Johnson County Board of County Commissioners adopts 2024 budget
On Thursday, Aug. 31, 2023, the Johnson County Board of County Commissioners adopted the county’s fiscal year 2024 budget totaling slightly more than $1.79 billion. The budget is comprised of $1.26 billion in expenditures and $528.64 million in reserves.
The BOCC approved a total estimated county mill levy of 24.319 mills, including a 0.250 mill levy reduction. It is the sixth mill levy reduction in seven years. Since 2018, the county has reduced the mill levy by 2.249 mills.
“Due to the growth in property values, we are again in a position to return some resources back to taxpayers with another mill levy reduction,” said Chairman Mike Kelly. “With this budget, we also maintain the reserves that helps us achieve the best credit ratings available, saving money for our taxpayers when we issue debt for large projects.”
County Manager Penny Postoak Ferguson agreed.
“The adopted budget maintains the county’s solid financial position,” she said. “This budget funds on-going operating expenses with on-going revenue sources and puts resources towards the programs and services that align with the Board’s priorities and feedback from our annual community survey.”
The estimated mill levies in 2024 for Johnson County’s three taxing districts are:
- 17.495 mills for the county taxing district
- 3.80 mills for Johnson County Library
- 3.016 mills for Johnson County Park and Recreation District
Even prior to the proposed mill levy reduction, the Johnson County taxing district has had the lowest rate among the state’s 105 counties for several years – despite being the most populous county in Kansas with a current population estimated at nearly 620,000 residents.
Just over one-third of budgeted expenditures, about 34.8%, fund infrastructure. The county plans to spend roughly 26.5% on public safety, judicial and emergency services, including the $115.9 million budget for the Sheriff’s Office, an increase of $14.6 million from 2023. The 2024 budget allocates 11.9% towards cultural and recreation and 10.5% for human services.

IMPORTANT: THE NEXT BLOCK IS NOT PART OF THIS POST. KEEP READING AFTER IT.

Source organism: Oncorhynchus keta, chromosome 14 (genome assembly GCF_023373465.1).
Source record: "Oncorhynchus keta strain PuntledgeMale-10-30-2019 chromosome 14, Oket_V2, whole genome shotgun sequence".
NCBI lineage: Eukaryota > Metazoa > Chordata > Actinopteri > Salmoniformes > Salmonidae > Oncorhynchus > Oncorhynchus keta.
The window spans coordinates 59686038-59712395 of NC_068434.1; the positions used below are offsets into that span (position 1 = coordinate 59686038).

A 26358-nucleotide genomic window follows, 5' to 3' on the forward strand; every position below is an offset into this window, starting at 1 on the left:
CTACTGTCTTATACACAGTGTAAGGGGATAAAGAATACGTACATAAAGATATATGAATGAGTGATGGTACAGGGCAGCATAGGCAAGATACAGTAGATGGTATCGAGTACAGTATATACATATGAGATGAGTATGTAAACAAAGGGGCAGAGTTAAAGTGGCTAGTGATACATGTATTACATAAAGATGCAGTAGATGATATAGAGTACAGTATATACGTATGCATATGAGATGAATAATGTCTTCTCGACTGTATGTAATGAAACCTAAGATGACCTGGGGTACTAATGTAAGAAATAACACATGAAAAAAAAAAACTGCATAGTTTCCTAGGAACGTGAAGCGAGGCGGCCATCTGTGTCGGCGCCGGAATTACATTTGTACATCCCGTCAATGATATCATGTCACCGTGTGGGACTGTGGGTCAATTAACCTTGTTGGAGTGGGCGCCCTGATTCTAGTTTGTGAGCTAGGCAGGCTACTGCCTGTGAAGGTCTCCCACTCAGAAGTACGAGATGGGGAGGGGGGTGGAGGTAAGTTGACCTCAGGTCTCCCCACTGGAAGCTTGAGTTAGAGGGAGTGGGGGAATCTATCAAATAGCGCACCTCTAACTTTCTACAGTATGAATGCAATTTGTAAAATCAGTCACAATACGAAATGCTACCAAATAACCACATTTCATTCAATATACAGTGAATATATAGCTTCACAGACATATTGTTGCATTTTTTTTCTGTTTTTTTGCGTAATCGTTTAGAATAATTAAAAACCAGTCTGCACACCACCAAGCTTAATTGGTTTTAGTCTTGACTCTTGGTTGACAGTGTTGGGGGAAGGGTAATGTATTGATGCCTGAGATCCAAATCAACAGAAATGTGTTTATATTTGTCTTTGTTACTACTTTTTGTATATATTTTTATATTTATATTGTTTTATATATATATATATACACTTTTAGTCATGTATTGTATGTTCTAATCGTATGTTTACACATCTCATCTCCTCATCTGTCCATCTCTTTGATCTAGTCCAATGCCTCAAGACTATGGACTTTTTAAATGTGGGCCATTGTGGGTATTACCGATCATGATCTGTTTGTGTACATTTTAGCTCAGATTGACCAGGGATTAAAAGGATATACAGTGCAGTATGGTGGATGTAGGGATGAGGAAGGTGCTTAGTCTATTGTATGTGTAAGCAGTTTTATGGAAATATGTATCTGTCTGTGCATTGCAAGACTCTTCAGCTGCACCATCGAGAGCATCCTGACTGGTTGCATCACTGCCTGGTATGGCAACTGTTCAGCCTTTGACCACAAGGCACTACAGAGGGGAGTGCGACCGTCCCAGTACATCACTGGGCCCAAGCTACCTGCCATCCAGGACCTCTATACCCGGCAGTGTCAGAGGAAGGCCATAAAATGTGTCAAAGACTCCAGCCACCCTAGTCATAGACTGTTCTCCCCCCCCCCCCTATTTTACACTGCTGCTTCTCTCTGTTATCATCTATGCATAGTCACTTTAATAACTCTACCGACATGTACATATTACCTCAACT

In addressing a challenging labor market, the budget prioritizes the county’s employees by investing in them through fair compensation, benefits, retirement plans and other incentives to make county government’s work possible and public services and programs available. The FY 2024 budget fully funds ($18.9 million) in addressing a salary and benefit study showing the county’s salary grade structure was below market by an average 6.1%. A MED-ACT market review at $2.6 million and $13.2 million for the Sheriff’s Office also have been transitioned as on-going funding step plans in 2024.
“This budget focuses heavily on retaining employees and attracting talent,” said Postoak Ferguson. “County employees are the backbone of this organization. When we invest in them, they are driven and empowered to provide the best customer service experiences and best public services possible for our residents.”
Highlights of the budget include:
- A Capital Improvement Program totaling $376.8 million. Most of the funded requests focus on maintenance of existing capital assets. The CIP includes funding for improvements now underway at the Nelson Wastewater Treatment Facility in Mission and $83.4 million for construction of a new Human Services Building for Mental Health and the Department of Health and Environment.
- Other CIP funding includes:
- $23.3 million for Park and Recreation capital projects
- $21.5 million for the Stormwater Management Program
- $18.1 million for the County Assistance Road System (CARS) program
- $10.4 million for library projects
- $7.8 million for airport projects
- $1 million for design costs for a video court project at the New Century Adult Detention Center
- 4 FTEs for problem-solving beds to provide support to individuals transitioning from incarceration back into the community; 10 Sheriff’s Office FTEs previously authorized as temporary positions to provide support for court security and detention, 9 FTEs for MED-ACT including 2 for a new Community Paramedicine program, as well as new positions for Mental Health Center, District Attorney’s Office and Department of Aging and Human Services.
- Increased funding to the Election Office for the 2024 presidential election and an additional presidential primary election.
By state law, Kansas counties must adopt and file by Oct. 1, their FY 2024 budget with the county clerk, which in Johnson County is the Department of Treasury, Taxation and Vehicles (TTV).
The final setting of the FY 2024 mill levy will be established by the end of October with the latest property valuations by TTV. Johnson County property owners will receive their tax statements after Nov. 1. The county’s fiscal year begins on Jan. 1, 2024.
Details about the FY 2024 Budget, previous budgets and budget process are available at jocogov.org/budget.